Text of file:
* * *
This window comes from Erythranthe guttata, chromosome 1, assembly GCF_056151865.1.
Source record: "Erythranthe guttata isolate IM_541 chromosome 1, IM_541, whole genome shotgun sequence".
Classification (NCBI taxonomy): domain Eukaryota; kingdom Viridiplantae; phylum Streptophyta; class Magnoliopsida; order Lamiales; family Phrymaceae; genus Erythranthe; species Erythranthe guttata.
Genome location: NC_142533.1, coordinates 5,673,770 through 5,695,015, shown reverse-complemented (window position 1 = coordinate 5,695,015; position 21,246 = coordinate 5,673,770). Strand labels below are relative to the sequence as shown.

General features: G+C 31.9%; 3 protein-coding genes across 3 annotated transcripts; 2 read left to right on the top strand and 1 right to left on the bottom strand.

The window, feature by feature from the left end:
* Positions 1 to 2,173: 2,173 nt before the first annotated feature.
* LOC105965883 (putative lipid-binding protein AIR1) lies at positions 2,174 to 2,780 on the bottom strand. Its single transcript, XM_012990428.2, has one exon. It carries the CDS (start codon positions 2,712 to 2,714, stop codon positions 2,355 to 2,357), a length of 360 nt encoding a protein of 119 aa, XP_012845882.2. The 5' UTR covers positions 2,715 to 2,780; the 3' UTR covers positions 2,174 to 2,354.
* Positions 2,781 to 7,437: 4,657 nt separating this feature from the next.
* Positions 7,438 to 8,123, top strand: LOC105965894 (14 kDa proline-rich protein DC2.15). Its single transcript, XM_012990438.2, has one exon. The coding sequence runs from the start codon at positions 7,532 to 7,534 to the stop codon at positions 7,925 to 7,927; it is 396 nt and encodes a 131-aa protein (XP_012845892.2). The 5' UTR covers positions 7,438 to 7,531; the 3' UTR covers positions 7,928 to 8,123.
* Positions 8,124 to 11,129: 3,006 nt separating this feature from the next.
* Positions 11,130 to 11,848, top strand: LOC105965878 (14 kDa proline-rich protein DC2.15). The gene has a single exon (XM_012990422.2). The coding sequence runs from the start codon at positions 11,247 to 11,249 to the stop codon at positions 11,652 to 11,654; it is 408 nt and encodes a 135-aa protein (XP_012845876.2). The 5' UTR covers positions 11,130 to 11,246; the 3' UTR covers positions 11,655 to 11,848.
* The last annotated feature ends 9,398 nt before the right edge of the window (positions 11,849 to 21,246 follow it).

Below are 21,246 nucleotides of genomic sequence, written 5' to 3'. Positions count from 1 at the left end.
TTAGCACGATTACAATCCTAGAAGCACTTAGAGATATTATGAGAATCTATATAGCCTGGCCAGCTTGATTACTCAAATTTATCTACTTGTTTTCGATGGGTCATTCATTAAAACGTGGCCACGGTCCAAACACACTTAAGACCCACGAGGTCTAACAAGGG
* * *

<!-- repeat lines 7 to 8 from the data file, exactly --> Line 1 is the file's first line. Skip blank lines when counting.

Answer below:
* Positions 1 to 2,173: 2,173 nt before the first annotated feature.
* LOC105965883 (putative lipid-binding protein AIR1) lies at positions 2,174 to 2,780 on the bottom strand. Its single transcript, XM_012990428.2, has one exon. It carries the CDS (start codon positions 2,712 to 2,714, stop codon positions 2,355 to 2,357), a length of 360 nt encoding a protein of 119 aa, XP_012845882.2. The 5' UTR covers positions 2,715 to 2,780; the 3' UTR covers positions 2,174 to 2,354.